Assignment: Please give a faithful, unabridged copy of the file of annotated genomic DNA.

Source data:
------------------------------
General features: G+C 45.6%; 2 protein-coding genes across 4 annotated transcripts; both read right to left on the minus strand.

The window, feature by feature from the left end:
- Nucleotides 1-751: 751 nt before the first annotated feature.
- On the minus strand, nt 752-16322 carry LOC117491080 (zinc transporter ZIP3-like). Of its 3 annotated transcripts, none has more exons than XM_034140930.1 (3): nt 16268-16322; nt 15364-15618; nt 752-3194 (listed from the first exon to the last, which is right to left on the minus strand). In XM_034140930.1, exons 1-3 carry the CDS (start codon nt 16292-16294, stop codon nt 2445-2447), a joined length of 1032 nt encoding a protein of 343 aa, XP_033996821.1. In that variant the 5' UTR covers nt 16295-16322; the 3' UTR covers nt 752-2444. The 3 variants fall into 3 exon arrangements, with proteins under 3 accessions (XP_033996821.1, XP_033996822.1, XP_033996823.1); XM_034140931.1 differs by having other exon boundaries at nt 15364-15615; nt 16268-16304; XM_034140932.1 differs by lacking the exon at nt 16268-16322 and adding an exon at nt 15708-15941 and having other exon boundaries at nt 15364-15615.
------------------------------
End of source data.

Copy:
General features: G+C 45.6%; 2 protein-coding genes across 4 annotated transcripts; both read right to left on the minus strand.

The window, feature by feature from the left end:
- Nucleotides 1-751: 751 nt before the first annotated feature.
- On the minus strand, nt 752-16322 carry LOC117491080 (zinc transporter ZIP3-like). Of its 3 annotated transcripts, none has more exons than XM_034140930.1 (3): nt 16268-16322; nt 15364-15618; nt 752-3194 (listed from the first exon to the last, which is right to left on the minus strand). In XM_034140930.1, exons 1-3 carry the CDS (start codon nt 16292-16294, stop codon nt 2445-2447), a joined length of 1032 nt encoding a protein of 343 aa, XP_033996821.1. In that variant the 5' UTR covers nt 16295-16322; the 3' UTR covers nt 752-2444. The 3 variants fall into 3 exon arrangements, with proteins under 3 accessions (XP_033996821.1, XP_033996822.1, XP_033996823.1); XM_034140931.1 differs by having other exon boundaries at nt 15364-15615; nt 16268-16304; XM_034140932.1 differs by lacking the exon at nt 16268-16322 and adding an exon at nt 15708-15941 and having other exon boundaries at nt 15364-15615.